Over the course of my career, I have performed countless pelvic exams on women of all ages from all walks of life. There are two common patient behaviors that I have observed. First, most women leave their socks on. This could be the fact that most stirrups are cold, but it also seems like one feels just a little less exposed when wearing at least one item of their own clothing.
The other thing that almost every woman does in the exam room is hide her undergarments under her pile of clothes. It is interesting that almost everyone, me included, feels the need to cover and hide their “unmentionables” when they are about to bare the very areas normally covered by these garments.
Therefore, it is no surprise that it can be difficult for women to voice concerns when it comes to their “private areas.” These areas are just that, private! Women do not often visit with family or friends about incontinence, menstrual irregularities, or pelvic pain.
It may be easy to discuss gallbladder issues or a migraine headache, but it is much more embarrassing to ask a friend if she leaks a bit of urine when she sneezes, jumps, or coughs after birthing a child. This condition is common, and it can be treated. But if we don’t talk about it, we may not realize when something is “normal” or if it is something to be concerned about.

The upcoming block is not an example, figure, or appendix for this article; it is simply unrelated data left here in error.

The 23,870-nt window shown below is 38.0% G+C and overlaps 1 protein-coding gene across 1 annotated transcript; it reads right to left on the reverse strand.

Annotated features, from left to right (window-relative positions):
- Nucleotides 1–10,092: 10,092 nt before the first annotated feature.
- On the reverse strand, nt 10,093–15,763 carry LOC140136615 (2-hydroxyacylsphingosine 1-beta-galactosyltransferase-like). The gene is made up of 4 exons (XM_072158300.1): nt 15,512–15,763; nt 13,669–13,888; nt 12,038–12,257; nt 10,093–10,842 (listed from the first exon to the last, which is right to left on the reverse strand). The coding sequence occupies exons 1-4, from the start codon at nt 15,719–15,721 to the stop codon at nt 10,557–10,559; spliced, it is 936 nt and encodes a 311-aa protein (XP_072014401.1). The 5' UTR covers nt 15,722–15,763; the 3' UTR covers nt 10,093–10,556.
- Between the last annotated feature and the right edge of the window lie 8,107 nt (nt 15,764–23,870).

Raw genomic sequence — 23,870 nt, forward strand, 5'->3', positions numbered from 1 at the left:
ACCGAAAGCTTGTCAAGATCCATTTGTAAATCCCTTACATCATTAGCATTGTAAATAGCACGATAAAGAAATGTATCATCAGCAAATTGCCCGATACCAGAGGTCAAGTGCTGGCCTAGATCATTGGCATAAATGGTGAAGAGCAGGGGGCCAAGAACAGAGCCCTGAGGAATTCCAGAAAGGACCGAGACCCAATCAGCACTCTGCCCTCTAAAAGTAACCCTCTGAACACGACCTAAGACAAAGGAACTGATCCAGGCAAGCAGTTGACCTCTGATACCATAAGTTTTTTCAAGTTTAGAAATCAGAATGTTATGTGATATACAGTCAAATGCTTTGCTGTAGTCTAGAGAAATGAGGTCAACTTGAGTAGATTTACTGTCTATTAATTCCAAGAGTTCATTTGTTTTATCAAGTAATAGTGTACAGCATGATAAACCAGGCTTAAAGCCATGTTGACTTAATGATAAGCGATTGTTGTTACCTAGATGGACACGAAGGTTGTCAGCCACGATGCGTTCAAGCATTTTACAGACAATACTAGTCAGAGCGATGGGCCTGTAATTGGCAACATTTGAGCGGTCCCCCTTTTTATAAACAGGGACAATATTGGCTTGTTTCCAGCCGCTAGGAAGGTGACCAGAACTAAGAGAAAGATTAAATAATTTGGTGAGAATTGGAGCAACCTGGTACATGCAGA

It is perfectly fine for women to hide our underwear from our health care provider, but let’s not hide our concerns or be embarrassed about discussing the areas covered by these garments. If we choose not to talk about it, what may seem like a minor nuisance could lead to a bigger problem. For example, vaginal spotting or bleeding after menopause is never normal and should always be reported to your provider. It could be caused by harmless uterine fibroids, but it might also be a sign of uterine cancer. The sooner you discuss it with your doctor, the better.
Unfortunately, I have seen too many women who suffer in silence because they figure whatever is happening to them must be “normal” or just a sign of “getting older” or is the “price of having children”. Primary care providers and obstetrician-gynecologists are ready to help you talk about these sensitive topics. When you uncover and discuss your concerns, they will listen, diagnose, and treat with care.
So go ahead, keep your socks on and hide your “unmentionable” clothing, but please, never hide your health concerns.
Jill Kruse, D.O. is part of The Prairie Doc® team of physicians and currently practices as a hospitalist in Brookings, South Dakota. Follow The Prairie Doc® at www.prairiedoc.org and on Facebook featuring On Call with the Prairie Doc®, a medical Q&A show celebrating its twentieth season of truthful, tested, and timely medical information, broadcast on SDPB and streaming live on Facebook most Thursdays at 7 p.m. central.